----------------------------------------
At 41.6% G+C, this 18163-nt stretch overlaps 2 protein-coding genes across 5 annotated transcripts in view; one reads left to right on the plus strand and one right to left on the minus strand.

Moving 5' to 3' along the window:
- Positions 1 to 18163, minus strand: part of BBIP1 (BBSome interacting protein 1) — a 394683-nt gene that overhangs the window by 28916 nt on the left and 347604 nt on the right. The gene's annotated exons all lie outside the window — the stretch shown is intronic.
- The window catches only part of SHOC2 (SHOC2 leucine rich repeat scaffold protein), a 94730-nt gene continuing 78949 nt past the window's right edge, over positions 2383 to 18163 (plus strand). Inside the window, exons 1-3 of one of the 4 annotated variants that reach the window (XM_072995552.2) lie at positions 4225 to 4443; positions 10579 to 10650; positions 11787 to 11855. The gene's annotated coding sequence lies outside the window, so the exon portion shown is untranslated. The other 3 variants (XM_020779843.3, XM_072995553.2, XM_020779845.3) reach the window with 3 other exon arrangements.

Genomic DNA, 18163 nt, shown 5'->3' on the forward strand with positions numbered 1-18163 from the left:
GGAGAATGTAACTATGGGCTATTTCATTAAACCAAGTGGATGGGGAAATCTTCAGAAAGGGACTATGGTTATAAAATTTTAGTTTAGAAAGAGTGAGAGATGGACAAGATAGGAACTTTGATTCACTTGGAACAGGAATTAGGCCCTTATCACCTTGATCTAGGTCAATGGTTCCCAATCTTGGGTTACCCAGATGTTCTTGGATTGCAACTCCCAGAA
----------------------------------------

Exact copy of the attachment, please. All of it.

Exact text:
At 41.6% G+C, this 18163-nt stretch overlaps 2 protein-coding genes across 5 annotated transcripts in view; one reads left to right on the plus strand and one right to left on the minus strand.

Moving 5' to 3' along the window:
- Positions 1 to 18163, minus strand: part of BBIP1 (BBSome interacting protein 1) — a 394683-nt gene that overhangs the window by 28916 nt on the left and 347604 nt on the right. The gene's annotated exons all lie outside the window — the stretch shown is intronic.
- The window catches only part of SHOC2 (SHOC2 leucine rich repeat scaffold protein), a 94730-nt gene continuing 78949 nt past the window's right edge, over positions 2383 to 18163 (plus strand). Inside the window, exons 1-3 of one of the 4 annotated variants that reach the window (XM_072995552.2) lie at positions 4225 to 4443; positions 10579 to 10650; positions 11787 to 11855. The gene's annotated coding sequence lies outside the window, so the exon portion shown is untranslated. The other 3 variants (XM_020779843.3, XM_072995553.2, XM_020779845.3) reach the window with 3 other exon arrangements.

Genomic DNA, 18163 nt, shown 5'->3' on the forward strand with positions numbered 1-18163 from the left:
GGAGAATGTAACTATGGGCTATTTCATTAAACCAAGTGGATGGGGAAATCTTCAGAAAGGGACTATGGTTATAAAATTTTAGTTTAGAAAGAGTGAGAGATGGACAAGATAGGAACTTTGATTCACTTGGAACAGGAATTAGGCCCTTATCACCTTGATCTAGGTCAATGGTTCCCAATCTTGGGTTACCCAGATGTTCTTGGATTGCAACTCCCAGAA